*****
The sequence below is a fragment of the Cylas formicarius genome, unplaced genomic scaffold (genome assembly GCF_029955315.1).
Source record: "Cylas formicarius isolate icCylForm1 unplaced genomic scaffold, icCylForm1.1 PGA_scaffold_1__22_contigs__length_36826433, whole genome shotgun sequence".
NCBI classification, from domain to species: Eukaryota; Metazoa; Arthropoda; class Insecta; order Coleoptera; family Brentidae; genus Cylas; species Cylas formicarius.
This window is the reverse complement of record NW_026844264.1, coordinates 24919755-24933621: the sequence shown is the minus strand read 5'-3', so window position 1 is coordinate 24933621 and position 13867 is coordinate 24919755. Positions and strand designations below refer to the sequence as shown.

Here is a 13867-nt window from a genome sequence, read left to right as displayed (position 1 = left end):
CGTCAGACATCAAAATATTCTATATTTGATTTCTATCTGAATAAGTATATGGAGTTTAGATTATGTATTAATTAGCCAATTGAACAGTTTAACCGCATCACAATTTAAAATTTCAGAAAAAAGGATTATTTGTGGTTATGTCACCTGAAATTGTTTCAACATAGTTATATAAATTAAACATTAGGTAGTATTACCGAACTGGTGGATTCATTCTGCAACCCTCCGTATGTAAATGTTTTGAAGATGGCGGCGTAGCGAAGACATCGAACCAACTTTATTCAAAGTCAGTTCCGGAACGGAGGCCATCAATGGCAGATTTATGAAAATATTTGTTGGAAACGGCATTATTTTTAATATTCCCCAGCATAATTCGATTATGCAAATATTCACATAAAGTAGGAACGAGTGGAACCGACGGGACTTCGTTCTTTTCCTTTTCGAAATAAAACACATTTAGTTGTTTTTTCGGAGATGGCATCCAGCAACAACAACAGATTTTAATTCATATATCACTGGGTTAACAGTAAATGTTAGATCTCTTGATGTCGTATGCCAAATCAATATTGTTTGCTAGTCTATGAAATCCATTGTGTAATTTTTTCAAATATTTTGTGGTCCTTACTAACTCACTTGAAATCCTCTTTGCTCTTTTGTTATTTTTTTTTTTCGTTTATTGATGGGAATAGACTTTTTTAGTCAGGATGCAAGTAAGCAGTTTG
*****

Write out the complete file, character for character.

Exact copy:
The sequence below is a fragment of the Cylas formicarius genome, unplaced genomic scaffold (genome assembly GCF_029955315.1).
Source record: "Cylas formicarius isolate icCylForm1 unplaced genomic scaffold, icCylForm1.1 PGA_scaffold_1__22_contigs__length_36826433, whole genome shotgun sequence".
NCBI classification, from domain to species: Eukaryota; Metazoa; Arthropoda; class Insecta; order Coleoptera; family Brentidae; genus Cylas; species Cylas formicarius.
This window is the reverse complement of record NW_026844264.1, coordinates 24919755-24933621: the sequence shown is the minus strand read 5'-3', so window position 1 is coordinate 24933621 and position 13867 is coordinate 24919755. Positions and strand designations below refer to the sequence as shown.

Here is a 13867-nt window from a genome sequence, read left to right as displayed (position 1 = left end):
CGTCAGACATCAAAATATTCTATATTTGATTTCTATCTGAATAAGTATATGGAGTTTAGATTATGTATTAATTAGCCAATTGAACAGTTTAACCGCATCACAATTTAAAATTTCAGAAAAAAGGATTATTTGTGGTTATGTCACCTGAAATTGTTTCAACATAGTTATATAAATTAAACATTAGGTAGTATTACCGAACTGGTGGATTCATTCTGCAACCCTCCGTATGTAAATGTTTTGAAGATGGCGGCGTAGCGAAGACATCGAACCAACTTTATTCAAAGTCAGTTCCGGAACGGAGGCCATCAATGGCAGATTTATGAAAATATTTGTTGGAAACGGCATTATTTTTAATATTCCCCAGCATAATTCGATTATGCAAATATTCACATAAAGTAGGAACGAGTGGAACCGACGGGACTTCGTTCTTTTCCTTTTCGAAATAAAACACATTTAGTTGTTTTTTCGGAGATGGCATCCAGCAACAACAACAGATTTTAATTCATATATCACTGGGTTAACAGTAAATGTTAGATCTCTTGATGTCGTATGCCAAATCAATATTGTTTGCTAGTCTATGAAATCCATTGTGTAATTTTTTCAAATATTTTGTGGTCCTTACTAACTCACTTGAAATCCTCTTTGCTCTTTTGTTATTTTTTTTTTTCGTTTATTGATGGGAATAGACTTTTTTAGTCAGGATGCAAGTAAGCAGTTTG